Strange Animals May Have Their Own Distinct Nervous System
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Author: John Timmer
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Ars Technica

What did the first animals look like? If you looked around at today's world, you probably guess something like a mammal or an insect: something with left-right symmetry and a centralized nervous system. But look a little further, and you get things like jellyfish, which are radially symmetric and have a decentralized nerve net. Look further still, and you get bizarre things like the Trichoplax, which don't have any visible nerve or muscle cells yet sense light and coordinate their movements. And then there are sponges, which clearly don't have anything nerve- or muscle-like, but these animals have many of the genes required to form key structures in the nervous system.

If you think this suggests that early animals started out simple and gradually evolved new features, and things like sponges branched off before they were added, you wouldn't be alone. Over the years, lots of researchers argued the same thing. But a recent genome sequence indicated that the oldest branch of the animal family tree that led to the comb jellies, with muscles, nerves, and tentacles, were an older branch than sponges. Now with a new paper on the comb jelly, researchers are starting to argue over what this actually tells us about the earliest animals.

The arguments started with the publication of the first comb jelly genome, which helped establish them as the earliest branch. The authors of that paper suggested that this indicated that the earliest animals came fully equipped with muscles and nerves, which implies sponges lost both of these structures. In this view, the genes sponges possess that are similar to those used in nerves aren't hints of the assembly of a nervous system; instead they're remnants of structures that are no longer made.

The new paper describes the genome of a different comb jelly (there are 150 species of them, collectively termed ctenophores), the whimsically named Pacific sea gooseberry (Pleurobrachia bachei). And its authors claim that the idea of sponges losing their nervous system has it all wrong. Instead, nerves evolved twice.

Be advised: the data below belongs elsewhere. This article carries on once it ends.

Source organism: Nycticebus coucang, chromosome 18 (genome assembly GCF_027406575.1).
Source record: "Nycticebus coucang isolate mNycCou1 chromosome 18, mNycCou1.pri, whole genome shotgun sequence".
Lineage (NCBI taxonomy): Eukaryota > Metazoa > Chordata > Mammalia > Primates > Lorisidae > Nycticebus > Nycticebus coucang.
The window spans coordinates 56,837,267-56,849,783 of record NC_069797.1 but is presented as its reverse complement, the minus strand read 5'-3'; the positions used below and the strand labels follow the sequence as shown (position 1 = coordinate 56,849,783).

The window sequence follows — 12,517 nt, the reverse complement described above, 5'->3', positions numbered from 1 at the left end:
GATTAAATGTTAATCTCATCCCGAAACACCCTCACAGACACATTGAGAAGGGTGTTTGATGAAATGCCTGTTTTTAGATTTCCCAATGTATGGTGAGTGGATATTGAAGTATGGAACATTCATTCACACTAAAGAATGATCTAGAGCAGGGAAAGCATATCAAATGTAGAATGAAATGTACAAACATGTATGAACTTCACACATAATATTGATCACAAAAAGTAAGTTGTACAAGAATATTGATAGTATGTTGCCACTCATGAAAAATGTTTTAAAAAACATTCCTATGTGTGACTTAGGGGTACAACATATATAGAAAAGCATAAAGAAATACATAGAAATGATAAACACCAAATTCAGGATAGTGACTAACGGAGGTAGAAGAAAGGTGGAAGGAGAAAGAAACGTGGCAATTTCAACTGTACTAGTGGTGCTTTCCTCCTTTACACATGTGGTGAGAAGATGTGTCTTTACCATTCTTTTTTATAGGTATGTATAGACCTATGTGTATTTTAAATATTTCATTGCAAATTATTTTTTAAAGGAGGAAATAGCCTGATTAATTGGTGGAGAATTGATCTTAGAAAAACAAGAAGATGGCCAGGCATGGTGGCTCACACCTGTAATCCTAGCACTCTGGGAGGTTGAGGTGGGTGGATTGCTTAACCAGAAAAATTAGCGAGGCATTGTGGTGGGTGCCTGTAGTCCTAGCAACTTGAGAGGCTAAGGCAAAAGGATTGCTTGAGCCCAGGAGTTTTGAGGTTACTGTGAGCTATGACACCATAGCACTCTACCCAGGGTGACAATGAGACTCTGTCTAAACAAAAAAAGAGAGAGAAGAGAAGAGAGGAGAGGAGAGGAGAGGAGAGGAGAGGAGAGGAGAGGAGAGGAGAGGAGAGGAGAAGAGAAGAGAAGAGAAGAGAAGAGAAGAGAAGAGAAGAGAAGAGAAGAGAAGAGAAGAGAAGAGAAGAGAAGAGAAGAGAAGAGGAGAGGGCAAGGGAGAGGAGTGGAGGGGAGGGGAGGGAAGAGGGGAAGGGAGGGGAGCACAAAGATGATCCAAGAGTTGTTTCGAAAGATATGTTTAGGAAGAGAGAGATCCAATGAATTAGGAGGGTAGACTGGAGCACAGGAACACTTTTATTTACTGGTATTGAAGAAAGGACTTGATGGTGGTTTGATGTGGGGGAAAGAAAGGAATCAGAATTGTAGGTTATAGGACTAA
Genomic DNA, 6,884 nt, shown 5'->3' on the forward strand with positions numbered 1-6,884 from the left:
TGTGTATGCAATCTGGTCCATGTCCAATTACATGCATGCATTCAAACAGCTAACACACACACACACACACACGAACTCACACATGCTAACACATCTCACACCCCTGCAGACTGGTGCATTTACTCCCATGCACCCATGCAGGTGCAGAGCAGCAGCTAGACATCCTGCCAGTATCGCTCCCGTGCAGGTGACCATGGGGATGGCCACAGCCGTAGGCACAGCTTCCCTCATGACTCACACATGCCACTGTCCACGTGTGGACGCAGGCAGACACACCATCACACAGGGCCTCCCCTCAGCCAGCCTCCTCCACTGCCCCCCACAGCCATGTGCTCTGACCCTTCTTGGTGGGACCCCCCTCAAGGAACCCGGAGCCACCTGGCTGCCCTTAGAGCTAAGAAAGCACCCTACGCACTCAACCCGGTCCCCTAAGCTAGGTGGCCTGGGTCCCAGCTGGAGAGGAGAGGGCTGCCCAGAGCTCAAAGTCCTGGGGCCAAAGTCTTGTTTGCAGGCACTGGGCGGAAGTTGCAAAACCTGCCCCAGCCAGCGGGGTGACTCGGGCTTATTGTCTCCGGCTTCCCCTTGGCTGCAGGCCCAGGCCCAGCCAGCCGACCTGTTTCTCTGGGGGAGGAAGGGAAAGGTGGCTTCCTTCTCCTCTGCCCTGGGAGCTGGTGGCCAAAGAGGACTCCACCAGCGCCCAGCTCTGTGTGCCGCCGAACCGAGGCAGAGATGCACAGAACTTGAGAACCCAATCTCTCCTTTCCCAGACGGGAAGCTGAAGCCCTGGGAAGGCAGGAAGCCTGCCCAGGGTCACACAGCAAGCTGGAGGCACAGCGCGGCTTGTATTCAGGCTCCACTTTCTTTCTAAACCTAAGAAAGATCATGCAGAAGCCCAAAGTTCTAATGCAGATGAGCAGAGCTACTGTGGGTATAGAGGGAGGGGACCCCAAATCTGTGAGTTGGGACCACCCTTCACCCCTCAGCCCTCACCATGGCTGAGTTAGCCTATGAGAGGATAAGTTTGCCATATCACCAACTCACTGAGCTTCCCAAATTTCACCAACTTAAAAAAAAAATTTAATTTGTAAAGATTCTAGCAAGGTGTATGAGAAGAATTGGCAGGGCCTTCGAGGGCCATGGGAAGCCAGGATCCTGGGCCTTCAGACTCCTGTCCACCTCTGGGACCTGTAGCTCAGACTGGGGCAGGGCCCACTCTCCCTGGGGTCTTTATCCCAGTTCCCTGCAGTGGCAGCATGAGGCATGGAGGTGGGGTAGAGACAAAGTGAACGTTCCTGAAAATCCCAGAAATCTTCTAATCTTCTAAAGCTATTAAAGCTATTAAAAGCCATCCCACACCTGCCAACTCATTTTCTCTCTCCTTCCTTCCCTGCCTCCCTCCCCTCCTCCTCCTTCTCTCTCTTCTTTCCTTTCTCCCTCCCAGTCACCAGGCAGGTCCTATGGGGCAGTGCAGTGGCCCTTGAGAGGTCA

That's a pretty radical proposition. Truly novel features don't come along that often in evolution; it's far more common to see an existing feature repurposed in novel ways. So if people see something like a specialized nerve cell in a large group of species, they tend to assume it first evolved in the common ancestor. This is especially true when, as is the case with nerve cells, the structure, function, and use are all so similar in every species that has them.

But in this case, the genome makes a case that, despite superficial similarities, the activities of ctenophore nerve cells are different. Based on the genes present, "ctenophores do not use serotonin, acetylcholine, dopamine, noradrenaline, adrenaline, octopamine, histamine, or glycine"—almost the full complement of molecules that nerve cells use to talk to each other in other animals. The only known neurotransmitter they find is glutamate (and they did a quick scan in 10 other species just to make sure they weren't missing any genes). So pretty much by necessity, the nervous system has to act differently.

The genome contains a variety of other indictions that comb jellies are exceptional. Most of the innate immune system, which broadly recognizes pathogens like bacteria and viruses, is missing. So is the machinery that processes micro RNAs, which are used to control the expression of other genes. Key regulators of development, like hedgehog and JAK/STAT proteins, are also absent. So are key genes involved in the formation of muscles, suggesting that these, too, may be have evolved separately in the ctenophores.

What all this leaves us with is a genuine scientific controversy. With the current state of knowledge, it's possible for people to have very informed, yet very different, opinions for what this means about the origin of animals. But there's simply not enough information for a strong consensus to form.

Fortunately, there are a number of ways to fill out the information we have. There are some indications that ctenophores can be traced back to the Ediacaran fauna, an odd collection of frond-covered creatures that predate the explosion of more familiar animal forms in the Cambrian. Pursuing this connection could provide some clarity. There's also the potential to study the nerves of living comb jellies to determine precisely how much they differ from those of other animals; the same applies to their muscles.

With more information, we might be able to get a clear picture of what the Earth's first animals looked like. Until then, however, we've got a mystery on our hands.

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